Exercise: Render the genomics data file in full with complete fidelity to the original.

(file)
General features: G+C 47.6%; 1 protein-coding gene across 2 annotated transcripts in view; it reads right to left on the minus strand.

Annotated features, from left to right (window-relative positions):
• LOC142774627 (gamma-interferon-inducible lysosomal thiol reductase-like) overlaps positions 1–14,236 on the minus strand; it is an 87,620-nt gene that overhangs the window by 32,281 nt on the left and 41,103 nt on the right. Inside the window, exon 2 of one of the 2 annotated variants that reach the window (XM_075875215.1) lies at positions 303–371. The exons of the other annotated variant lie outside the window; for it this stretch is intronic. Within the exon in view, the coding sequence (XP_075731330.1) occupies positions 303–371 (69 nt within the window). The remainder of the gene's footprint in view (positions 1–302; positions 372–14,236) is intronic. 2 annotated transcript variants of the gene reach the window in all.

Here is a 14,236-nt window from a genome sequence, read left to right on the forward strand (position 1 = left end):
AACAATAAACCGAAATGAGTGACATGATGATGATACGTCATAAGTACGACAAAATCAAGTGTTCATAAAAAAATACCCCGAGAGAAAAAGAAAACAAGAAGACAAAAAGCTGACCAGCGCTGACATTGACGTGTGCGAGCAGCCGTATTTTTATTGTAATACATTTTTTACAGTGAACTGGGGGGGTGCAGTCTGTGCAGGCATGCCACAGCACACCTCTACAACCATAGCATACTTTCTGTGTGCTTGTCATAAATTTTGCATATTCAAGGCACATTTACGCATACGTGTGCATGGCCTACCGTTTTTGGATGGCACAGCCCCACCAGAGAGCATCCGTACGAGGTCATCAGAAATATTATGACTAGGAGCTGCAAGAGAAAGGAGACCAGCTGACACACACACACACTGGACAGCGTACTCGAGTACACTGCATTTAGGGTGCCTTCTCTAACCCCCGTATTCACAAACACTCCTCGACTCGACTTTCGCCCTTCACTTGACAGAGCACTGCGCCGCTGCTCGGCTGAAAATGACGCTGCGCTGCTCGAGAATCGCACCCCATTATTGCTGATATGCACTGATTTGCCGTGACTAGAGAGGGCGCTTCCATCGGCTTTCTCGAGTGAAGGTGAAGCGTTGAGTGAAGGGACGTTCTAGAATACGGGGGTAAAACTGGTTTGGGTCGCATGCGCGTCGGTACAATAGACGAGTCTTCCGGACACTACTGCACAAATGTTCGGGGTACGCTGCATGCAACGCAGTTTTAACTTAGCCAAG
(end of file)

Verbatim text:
General features: G+C 47.6%; 1 protein-coding gene across 2 annotated transcripts in view; it reads right to left on the minus strand.

Annotated features, from left to right (window-relative positions):
• LOC142774627 (gamma-interferon-inducible lysosomal thiol reductase-like) overlaps positions 1–14,236 on the minus strand; it is an 87,620-nt gene that overhangs the window by 32,281 nt on the left and 41,103 nt on the right. Inside the window, exon 2 of one of the 2 annotated variants that reach the window (XM_075875215.1) lies at positions 303–371. The exons of the other annotated variant lie outside the window; for it this stretch is intronic. Within the exon in view, the coding sequence (XP_075731330.1) occupies positions 303–371 (69 nt within the window). The remainder of the gene's footprint in view (positions 1–302; positions 372–14,236) is intronic. 2 annotated transcript variants of the gene reach the window in all.

Here is a 14,236-nt window from a genome sequence, read left to right on the forward strand (position 1 = left end):
AACAATAAACCGAAATGAGTGACATGATGATGATACGTCATAAGTACGACAAAATCAAGTGTTCATAAAAAAATACCCCGAGAGAAAAAGAAAACAAGAAGACAAAAAGCTGACCAGCGCTGACATTGACGTGTGCGAGCAGCCGTATTTTTATTGTAATACATTTTTTACAGTGAACTGGGGGGGTGCAGTCTGTGCAGGCATGCCACAGCACACCTCTACAACCATAGCATACTTTCTGTGTGCTTGTCATAAATTTTGCATATTCAAGGCACATTTACGCATACGTGTGCATGGCCTACCGTTTTTGGATGGCACAGCCCCACCAGAGAGCATCCGTACGAGGTCATCAGAAATATTATGACTAGGAGCTGCAAGAGAAAGGAGACCAGCTGACACACACACACACTGGACAGCGTACTCGAGTACACTGCATTTAGGGTGCCTTCTCTAACCCCCGTATTCACAAACACTCCTCGACTCGACTTTCGCCCTTCACTTGACAGAGCACTGCGCCGCTGCTCGGCTGAAAATGACGCTGCGCTGCTCGAGAATCGCACCCCATTATTGCTGATATGCACTGATTTGCCGTGACTAGAGAGGGCGCTTCCATCGGCTTTCTCGAGTGAAGGTGAAGCGTTGAGTGAAGGGACGTTCTAGAATACGGGGGTAAAACTGGTTTGGGTCGCATGCGCGTCGGTACAATAGACGAGTCTTCCGGACACTACTGCACAAATGTTCGGGGTACGCTGCATGCAACGCAGTTTTAACTTAGCCAAG